Stay Cautious: "Fear Gauge" at a Crossroads

The VIX is at 50% above its 2022 close

Senior Vice President of Research
Mar 20, 2023 at 9:24 AM
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Last week was a crazy one for market participants, on the heels of uncertainty related to arising problems in a few regional U.S. banks, plus one major bank overseas, Credit Suisse (CS).

Government and private sector actions that were taken to stabilize the system, at least for now, made for a particularly volatile week in the Treasury market. For example, in only a one-week period, fed funds futures traders assigned zero probability that the fed funds rate would be lower in June than it is at present. But by Wednesday, the implied odds that the fed fund rates would be lower in June climbed to nearly 80%. By Friday’s close, the probability that the fed funds rate would be lower that it is now was back to less than 10%.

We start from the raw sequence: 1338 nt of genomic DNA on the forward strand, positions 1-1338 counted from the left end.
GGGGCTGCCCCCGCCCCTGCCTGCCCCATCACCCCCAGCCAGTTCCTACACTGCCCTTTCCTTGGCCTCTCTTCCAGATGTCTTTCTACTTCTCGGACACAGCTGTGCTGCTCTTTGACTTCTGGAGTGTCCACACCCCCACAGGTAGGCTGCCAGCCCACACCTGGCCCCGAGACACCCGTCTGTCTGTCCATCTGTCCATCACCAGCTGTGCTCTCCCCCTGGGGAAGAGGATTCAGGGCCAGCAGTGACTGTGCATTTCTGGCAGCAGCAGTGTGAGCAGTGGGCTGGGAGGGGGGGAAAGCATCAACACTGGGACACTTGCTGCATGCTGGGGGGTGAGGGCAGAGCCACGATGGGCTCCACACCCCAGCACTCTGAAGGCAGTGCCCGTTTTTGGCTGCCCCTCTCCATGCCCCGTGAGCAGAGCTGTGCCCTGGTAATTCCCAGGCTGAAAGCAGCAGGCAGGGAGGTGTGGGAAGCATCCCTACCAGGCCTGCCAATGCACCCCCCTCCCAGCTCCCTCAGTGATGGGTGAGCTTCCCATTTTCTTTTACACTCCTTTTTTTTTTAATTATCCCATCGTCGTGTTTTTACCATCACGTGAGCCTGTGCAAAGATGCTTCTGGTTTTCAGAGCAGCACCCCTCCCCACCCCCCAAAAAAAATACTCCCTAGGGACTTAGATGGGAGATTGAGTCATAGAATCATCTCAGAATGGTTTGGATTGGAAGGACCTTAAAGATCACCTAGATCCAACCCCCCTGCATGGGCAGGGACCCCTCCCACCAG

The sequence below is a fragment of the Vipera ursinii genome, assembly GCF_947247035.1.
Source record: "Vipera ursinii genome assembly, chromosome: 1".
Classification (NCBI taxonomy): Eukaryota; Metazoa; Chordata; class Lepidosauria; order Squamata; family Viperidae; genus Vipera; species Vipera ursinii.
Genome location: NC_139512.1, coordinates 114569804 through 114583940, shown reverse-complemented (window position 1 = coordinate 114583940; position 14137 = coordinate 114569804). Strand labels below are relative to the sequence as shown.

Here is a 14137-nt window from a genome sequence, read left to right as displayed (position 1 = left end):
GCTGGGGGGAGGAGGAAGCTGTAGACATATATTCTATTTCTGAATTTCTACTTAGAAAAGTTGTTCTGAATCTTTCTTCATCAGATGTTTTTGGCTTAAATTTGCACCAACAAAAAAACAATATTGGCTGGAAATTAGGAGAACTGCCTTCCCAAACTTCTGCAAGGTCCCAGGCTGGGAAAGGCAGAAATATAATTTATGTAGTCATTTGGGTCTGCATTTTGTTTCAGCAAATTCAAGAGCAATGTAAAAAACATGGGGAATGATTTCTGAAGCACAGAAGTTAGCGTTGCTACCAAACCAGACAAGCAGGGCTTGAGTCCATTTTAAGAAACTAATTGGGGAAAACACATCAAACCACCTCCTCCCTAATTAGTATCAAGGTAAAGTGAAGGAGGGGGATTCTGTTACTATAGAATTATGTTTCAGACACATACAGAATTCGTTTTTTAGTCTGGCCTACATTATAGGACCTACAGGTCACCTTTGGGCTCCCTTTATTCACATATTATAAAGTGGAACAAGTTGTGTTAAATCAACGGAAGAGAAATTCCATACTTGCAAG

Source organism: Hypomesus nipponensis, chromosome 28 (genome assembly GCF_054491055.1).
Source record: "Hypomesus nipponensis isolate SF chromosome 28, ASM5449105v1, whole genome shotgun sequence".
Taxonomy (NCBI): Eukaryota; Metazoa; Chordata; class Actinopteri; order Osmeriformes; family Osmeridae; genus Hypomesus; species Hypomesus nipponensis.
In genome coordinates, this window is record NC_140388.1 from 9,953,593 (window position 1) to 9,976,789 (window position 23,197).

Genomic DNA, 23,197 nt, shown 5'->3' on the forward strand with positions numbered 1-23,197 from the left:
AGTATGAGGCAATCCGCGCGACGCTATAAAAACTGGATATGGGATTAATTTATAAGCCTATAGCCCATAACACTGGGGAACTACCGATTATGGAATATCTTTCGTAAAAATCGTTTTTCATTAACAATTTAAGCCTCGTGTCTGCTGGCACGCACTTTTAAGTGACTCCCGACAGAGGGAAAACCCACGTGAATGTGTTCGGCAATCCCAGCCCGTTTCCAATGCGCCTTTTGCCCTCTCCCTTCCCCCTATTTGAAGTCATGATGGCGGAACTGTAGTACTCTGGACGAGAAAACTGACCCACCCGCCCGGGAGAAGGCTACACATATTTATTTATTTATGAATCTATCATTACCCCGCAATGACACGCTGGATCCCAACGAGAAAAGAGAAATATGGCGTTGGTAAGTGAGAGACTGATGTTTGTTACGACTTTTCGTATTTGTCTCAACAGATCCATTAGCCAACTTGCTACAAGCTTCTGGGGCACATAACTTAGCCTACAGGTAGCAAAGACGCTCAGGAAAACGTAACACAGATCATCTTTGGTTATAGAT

Despite the rampant volatility in Treasury’s, equities managed to close higher on the week. However, all is not necessarily well in the equity world from a technical perspective.

If you are looking for the next ‘line in the sand’ of potential support, it is between 3,835 and 3,850, with 3,835 representing the level that is a round 20% below the all-time closing high and 3,840 the site of the 2022 close. The 3,850 level is